a Sermon for Easter 3C
Text: John 21:1-19
Why is Peter naked?
The astute observer will notice that each of the gospels handles the resurrection of Jesus differently. Mark, the earliest gospel has no Jesus appearance; Matthew and Luke each have one appearance; while John has three. This morning we get the last one and it is a doozy.
Perhaps nothing is as striking as what Peter is doing. Remember, this is after he has witnessed the empty tomb and was with the other disciples when Jesus appeared to them that night in the upper room, encouraging them to touch Him. He was there when Jesus came back so that Thomas might witness the resurrection, too. He had been following Jesus a long time and knew his rabbi well.
So here he is, sitting naked in a boat with a bunch of other disciples.
And when he recognizes Jesus standing on the shore, he throws on his clothes and jumps into the water.
Let that sink in a second. Never has Peter reminded me of John Cleese or Peter Sellers more than here.
Many have written that it would be normal for Peter to be naked and that he naturally would need to put on clothes to honor Jesus. His jumping in the water was eagerness, wanting to swim to shore, leaving his buddies behind.
Others suggest that Peter isn’t totally naked, but is ashamed, covering himself. Putting back on his work clothes.
But the text doesn’t say anything about shame or eagerness. And it doesn’t say that he swam to shore. All it says is that he was naked. He wrapped his outer garment around himself. He jumped into the water.
If we sit for a moment with the oddity of this, we might actually see it. Don’t try to explain it, just observe. Peter is naked. He wraps the clothes around himself. He jumps into the water.
Jesus’s turn to cook breakfast
The other disciples follow Jesus’s fishing instructions and bring in a huge haul of fish. When they get to shore, they find Jesus preparing them breakfast of fish and bread. He asks them to bring in the fish they had caught, and Peter jumps into the boat and brings the fish out.
So much food: fish and bread. Just a few people. Not even all of the disciples. Like a reverse Feeding of the Five Thousand.
It is starting to feel as if Jesus is wrapping things up. These elements feel familiar…but they are different now.
Which Love is Which?
Jesus takes some time with Peter, asking him three times: “do you love me?” Clearly, this is a sort of dance, as Jesus is asking something of Peter that Peter just isn’t quite getting. We would be excused if we, like Peter, are lulled by its pattern:
Jesus: do you love me?
Peter: of course I do!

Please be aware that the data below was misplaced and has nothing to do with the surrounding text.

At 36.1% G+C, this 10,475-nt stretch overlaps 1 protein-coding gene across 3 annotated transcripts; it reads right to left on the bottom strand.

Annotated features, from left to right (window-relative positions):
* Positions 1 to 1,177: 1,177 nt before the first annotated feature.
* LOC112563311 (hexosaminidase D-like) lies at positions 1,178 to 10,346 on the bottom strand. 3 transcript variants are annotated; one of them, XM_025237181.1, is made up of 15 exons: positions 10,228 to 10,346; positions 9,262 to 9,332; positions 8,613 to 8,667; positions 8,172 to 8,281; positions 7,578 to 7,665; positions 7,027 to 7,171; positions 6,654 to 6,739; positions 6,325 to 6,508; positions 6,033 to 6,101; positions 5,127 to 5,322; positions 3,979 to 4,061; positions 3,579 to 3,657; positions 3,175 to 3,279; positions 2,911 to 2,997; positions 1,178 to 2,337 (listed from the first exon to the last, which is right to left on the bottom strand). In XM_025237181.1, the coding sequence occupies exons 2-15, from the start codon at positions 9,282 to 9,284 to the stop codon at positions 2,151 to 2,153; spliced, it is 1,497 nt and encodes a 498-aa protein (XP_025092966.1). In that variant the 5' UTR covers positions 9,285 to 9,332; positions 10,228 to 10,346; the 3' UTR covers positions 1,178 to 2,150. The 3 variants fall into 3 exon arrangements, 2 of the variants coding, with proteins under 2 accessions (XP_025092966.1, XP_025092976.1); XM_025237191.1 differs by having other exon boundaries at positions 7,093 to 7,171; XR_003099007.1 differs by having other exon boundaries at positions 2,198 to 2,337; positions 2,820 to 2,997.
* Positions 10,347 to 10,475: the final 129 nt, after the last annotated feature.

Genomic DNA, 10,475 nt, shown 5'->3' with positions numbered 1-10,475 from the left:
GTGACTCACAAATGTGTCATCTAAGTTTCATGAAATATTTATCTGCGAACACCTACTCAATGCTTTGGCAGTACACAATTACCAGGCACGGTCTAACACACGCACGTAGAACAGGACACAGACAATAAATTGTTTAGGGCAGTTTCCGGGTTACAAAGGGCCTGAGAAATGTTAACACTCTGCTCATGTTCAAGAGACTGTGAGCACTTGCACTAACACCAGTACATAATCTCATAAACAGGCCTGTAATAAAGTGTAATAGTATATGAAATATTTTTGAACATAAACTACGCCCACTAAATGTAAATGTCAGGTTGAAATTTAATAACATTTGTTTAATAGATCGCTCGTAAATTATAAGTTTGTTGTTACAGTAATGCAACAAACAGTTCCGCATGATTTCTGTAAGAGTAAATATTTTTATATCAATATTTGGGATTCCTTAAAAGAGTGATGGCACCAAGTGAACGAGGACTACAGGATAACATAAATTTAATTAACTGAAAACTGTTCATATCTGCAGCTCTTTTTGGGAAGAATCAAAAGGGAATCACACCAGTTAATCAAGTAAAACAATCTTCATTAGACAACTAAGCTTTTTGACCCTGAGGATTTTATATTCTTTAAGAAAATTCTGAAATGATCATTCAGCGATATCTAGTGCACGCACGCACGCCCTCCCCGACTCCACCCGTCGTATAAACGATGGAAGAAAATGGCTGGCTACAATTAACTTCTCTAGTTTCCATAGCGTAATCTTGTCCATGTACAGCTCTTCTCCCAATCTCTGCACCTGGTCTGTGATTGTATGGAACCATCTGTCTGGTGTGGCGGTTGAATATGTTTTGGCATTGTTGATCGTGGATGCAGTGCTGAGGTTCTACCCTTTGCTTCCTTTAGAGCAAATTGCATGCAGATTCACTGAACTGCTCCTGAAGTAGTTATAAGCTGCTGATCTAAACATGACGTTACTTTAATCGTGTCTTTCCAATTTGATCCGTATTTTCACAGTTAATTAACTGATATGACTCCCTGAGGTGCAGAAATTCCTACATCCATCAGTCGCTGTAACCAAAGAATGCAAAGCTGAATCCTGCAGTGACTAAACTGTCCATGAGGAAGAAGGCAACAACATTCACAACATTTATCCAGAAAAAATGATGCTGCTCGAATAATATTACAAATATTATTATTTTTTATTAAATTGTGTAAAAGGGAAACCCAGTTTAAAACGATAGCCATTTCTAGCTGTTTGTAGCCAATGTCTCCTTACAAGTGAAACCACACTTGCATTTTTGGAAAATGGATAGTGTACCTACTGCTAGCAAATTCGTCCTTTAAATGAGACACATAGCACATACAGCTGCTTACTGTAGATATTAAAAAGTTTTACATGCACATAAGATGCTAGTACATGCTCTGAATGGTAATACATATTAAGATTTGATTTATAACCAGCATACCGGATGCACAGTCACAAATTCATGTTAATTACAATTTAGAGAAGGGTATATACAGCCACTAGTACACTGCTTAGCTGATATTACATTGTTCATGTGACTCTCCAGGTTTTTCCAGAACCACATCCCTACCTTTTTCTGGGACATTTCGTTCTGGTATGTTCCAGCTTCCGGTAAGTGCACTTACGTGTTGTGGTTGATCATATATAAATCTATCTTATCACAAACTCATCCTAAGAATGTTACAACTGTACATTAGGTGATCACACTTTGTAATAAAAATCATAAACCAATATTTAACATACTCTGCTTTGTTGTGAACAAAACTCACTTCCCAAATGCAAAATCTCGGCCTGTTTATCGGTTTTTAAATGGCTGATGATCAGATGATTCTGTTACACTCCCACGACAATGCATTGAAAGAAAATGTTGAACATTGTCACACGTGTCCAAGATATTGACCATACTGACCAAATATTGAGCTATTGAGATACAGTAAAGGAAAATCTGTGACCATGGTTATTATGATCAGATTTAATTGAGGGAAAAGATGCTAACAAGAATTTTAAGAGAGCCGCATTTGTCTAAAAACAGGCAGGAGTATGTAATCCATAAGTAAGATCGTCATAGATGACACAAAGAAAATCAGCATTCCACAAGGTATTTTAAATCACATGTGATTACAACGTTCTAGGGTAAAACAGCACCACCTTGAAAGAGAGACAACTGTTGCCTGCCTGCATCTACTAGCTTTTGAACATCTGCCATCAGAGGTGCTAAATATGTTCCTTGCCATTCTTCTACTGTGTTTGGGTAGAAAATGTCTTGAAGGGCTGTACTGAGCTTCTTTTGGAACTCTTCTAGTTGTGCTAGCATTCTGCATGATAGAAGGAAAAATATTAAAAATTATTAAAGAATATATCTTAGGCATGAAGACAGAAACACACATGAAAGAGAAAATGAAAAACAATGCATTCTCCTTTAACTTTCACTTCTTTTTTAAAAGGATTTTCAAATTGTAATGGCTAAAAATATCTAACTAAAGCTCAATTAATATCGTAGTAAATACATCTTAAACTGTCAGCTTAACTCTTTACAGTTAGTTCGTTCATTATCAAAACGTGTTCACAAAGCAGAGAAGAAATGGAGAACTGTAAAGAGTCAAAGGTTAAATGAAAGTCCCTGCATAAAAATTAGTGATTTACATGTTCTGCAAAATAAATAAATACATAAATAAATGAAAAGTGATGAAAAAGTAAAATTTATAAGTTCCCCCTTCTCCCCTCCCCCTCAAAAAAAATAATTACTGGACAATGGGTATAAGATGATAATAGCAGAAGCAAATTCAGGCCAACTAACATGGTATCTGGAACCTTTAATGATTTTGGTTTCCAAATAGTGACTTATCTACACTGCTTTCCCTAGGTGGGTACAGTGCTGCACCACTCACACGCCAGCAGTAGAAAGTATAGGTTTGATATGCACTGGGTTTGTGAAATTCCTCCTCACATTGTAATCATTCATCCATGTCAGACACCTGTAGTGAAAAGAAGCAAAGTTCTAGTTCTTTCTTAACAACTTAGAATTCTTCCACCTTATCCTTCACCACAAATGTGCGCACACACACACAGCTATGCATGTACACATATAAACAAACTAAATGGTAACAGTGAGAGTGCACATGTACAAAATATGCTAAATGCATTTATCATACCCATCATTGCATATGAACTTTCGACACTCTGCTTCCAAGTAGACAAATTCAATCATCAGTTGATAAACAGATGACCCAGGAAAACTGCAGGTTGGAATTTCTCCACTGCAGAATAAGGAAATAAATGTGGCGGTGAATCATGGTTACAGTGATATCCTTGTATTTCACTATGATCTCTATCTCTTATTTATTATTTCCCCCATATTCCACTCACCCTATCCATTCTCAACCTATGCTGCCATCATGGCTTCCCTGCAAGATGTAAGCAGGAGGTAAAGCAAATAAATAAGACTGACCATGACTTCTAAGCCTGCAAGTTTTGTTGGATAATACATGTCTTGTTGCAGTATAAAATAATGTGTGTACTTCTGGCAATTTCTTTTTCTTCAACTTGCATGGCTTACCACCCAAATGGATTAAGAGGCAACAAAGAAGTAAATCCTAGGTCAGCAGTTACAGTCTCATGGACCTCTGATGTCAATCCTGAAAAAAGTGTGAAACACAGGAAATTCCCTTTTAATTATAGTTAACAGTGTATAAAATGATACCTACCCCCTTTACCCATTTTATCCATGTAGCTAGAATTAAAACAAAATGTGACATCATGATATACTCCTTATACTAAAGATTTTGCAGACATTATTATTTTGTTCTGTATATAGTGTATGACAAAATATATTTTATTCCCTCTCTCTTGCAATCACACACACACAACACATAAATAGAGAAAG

Jesus: feed my sheep.
But it doesn’t quite work that way.
In the exchange Jesus and Peter use two different words for love. Jesus asks Peter:
“Simon son of John, do you agape me more than these?”
To which Peter replies:
“Yes, Lord; you know that I phile you.”
Jesus: “Feed my lambs.”
“Simon son of John, do you agape me?”
“Yes, Lord; you know that I phile you.”
Jesus: “Tend my sheep.”
“Simon, son of John, do you phile me?”
“Lord, you know everything; you know that I phile you.”
Jesus: “Feed my sheep.”
It seems that most Biblical scholars are not interested in parsing the difference between these two Greek words for love. That they operate closely as synonyms. But this seems deeply important to me. Agape is a sacrificial love, an intimate love, a relational love. It is the very type of love that Jesus is teaching his disciples to share. Phile is an attractive love, as one is drawn to another: charisma.
So when Jesus asks Peter do you agape love me, He is asking if he has sacrificial and intimate love for Him. Peter’s reply is you know that I have phile/attractive love. Then Jesus asks again about agape love and Peter responds with phile love. Jesus, you know the love I feel.
Then Jesus turns, I imagine with compassion and slight sadness, and asks Peter if he has phile love. Peter is hurt. We usually think because of the repetition. But notice the text says “because he said to him the third time, “Do you phile/love me?” Perhaps Peter doesn’t get the difference between the two loves or because Jesus is asking for something he can’t give. But I’m starting to think he is hurt because Jesus changes that third question to mirror Peter’s. He is hurt because he has failed Jesus again. That he can’t love Jesus the way Jesus asks him to. I doubt that Jesus feels failed.
The images in this story, the nakedness and the tying on of the clothes, the fish and the breakfast, the agape and phile love aren’t tests for the disciples or for us. They may have simple comparisons like the triplicate love to the triplicate denials Peter gave during the Passion. But there is something very deep about them. If Peter believes Jesus knows everything about him, why does he put on clothes? Is he not naked before Jesus already? Is he not an open book to the savior?
Even when we are eager and full of faith and love for Jesus, are we not naked regardless? Clothes, those things we use to protect ourselves from the elements and the weapons of the puritans to shame each other, are of no consequence to Jesus. Peter can’t bring himself to be intimate and vulnerable to Jesus, the very one through whom we are promised safety and comfort. Yet Jesus loves him still.
As we continue on in Easter, we are reminded of the type of love Jesus has invited us into: a love of intimacy and vulnerability. A love of relationship and support. A love of sacrifice and generosity. A love that is not reserved only for Jesus but activated by our love for one another. A love that is not based solely on being drawn to Jesus, but giving of ourselves.
May we love, share, give, and open ourselves to the one who comes into this world to liberate us from our prisons and our comfort alike. May that love be so plain upon us that it cannot be hidden or obscured no matter what we wear. And may we dare to be a people living that love.